mailchimp popup cross column

Tuesday, April 2, 2019

Time Flies When You Follow Your Dreams


It’s been one year since I boarded a plane with a one-way ticket for Scotland. Not long before my last day at work, a coworker told me that others were placing bets about me. 

“Oh really?,” I asked, “Betting on when I’ll be back?”

“No, betting on whether or not you’ll be back at all.”

Shivering in the Edinburgh cold and watching a light blanket of snow coat the city seems so very long ago. Yet, it doesn’t seem possible that it was over a year ago that I sat at my desk and fired up Excel and Outlook. Time has a way of stretching and compressing and fooling us with its trickery. 

Setting out, I had this naive hope that everything would magically fall into place by circumstance and chance during these twelve months. I would know what I wanted to be when I grew up and maybe I would even be heading on that path. I would have used the boundless amounts of time to complete my book and with any luck I'd be on my way to being a best selling author. My photos would be selling well on stock photo sites.  I’d be proud of that my (door) Knockers of the World book would be gracing coffee tables near and far. I’d have found where I belonged and building my future there. And... just maybe I would have met Prince Charming and be living happily ever after. 

None of it has happened.  None of it. 

All that time I thought I’d have? I was so wrong. As mentioned previously, time plays tricks.  Turns out full time traveling is a job in itself. Don’t get me wrong, and sorry Garmin, it’s a much more fulfilling job to be sure, but it can be exhausting having so much fun! Not knowing where I’m going to be sleeping a couple weeks from now and making sure I get the best value so I can stretch out my travel as long as possible takes way more time than it should.
Some things that I was freaked out about before I left home ended up being no big deal:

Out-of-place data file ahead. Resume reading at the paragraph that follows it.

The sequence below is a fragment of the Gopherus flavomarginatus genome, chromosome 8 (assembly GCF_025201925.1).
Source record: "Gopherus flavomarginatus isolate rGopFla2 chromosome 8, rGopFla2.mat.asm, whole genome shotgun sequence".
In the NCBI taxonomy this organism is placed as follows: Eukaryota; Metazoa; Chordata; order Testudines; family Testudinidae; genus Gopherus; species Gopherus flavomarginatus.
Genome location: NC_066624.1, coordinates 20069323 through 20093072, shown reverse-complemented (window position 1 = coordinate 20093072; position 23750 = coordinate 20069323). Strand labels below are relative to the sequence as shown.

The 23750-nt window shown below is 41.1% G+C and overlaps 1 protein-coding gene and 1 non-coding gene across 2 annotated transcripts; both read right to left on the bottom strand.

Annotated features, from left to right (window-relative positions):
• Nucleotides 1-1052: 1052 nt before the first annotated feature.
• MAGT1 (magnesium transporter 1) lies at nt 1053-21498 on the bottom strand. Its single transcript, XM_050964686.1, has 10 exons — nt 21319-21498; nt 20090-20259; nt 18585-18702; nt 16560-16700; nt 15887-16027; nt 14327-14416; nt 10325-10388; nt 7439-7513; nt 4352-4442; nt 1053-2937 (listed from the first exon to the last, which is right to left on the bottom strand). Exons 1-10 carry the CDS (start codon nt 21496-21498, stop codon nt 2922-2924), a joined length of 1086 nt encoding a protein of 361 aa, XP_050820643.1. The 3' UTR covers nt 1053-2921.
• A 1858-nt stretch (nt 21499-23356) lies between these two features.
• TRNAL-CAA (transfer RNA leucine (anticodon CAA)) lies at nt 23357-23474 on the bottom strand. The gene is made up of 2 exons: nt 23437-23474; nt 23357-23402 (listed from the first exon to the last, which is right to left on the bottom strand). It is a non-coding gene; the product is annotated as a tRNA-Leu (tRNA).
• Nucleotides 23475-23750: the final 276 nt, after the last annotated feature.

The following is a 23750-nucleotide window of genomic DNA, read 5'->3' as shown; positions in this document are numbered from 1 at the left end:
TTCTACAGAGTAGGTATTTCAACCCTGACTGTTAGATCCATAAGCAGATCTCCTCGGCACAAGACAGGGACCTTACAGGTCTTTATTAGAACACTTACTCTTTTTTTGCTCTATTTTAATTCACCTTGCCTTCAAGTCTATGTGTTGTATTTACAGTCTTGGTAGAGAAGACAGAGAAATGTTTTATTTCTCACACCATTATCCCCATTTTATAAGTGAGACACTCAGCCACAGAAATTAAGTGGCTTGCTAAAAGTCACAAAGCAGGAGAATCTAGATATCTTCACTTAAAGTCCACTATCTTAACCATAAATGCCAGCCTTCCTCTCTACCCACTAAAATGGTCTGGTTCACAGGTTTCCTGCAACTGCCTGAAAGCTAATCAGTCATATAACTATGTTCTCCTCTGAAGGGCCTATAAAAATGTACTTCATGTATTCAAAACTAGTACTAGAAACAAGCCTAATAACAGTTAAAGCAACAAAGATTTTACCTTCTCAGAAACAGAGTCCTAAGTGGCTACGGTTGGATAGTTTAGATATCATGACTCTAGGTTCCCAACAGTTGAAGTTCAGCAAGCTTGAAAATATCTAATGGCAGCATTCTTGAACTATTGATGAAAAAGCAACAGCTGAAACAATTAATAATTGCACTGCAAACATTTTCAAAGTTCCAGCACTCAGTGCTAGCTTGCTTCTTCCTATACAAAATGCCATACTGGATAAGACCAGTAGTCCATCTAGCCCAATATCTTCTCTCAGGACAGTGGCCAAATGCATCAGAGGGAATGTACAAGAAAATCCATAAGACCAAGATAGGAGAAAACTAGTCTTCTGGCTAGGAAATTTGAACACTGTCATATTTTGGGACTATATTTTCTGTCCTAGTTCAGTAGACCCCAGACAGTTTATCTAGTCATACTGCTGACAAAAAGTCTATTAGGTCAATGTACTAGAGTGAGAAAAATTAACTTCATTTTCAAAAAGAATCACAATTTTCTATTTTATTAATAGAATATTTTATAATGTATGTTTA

• Living out of a suitcase for so long.
  • Wearing the same outfits every day. 
  • Not knowing when I’d make money again. 
  • Not having a place to call home.
  • Not having a full social calendar.
  • Not being able to go shopping.
  • Traveling solo and being alone in a city of strangers.
Unexpected annoyances that I didn’t anticipate or thought would get easier:
  • Packing deserves a two-part complaint: 
    • Staying below the weight limit is always a worry. Absurdly, my belongings fluctuate in weight just like I do. 
    • Suitcase Tetris - sometimes things fit easily and other times, I have to sit on my suitcase and swear in order to get it zipped up.
  • Button-press-o-phobia - Yep, I’ve still got it.  Finding the best deal on lodging/car rental/airfare and getting the dates right and pulling the trigger takes way more time and mental energy than I thought it would.
  • Choosing where to eat - Everyone can agree this is an ongoing universal struggle.
  • How long to stay - It’s impossible to get right, it’s either too much time or not enough.
  • Not being able to find Cover Girl Makeup or good Mexican food. 

I have seen many amazing things and met many wonderful people. I traveled enough to circle the earth 1.6 times this year.  I visited 14 countries, stayed in 51 cities and met up with 26 existing friends and made countless more new friends. 

Things I’ve learned:
  • To say yes to more experiences and shrug off social anxieties and preconceptions.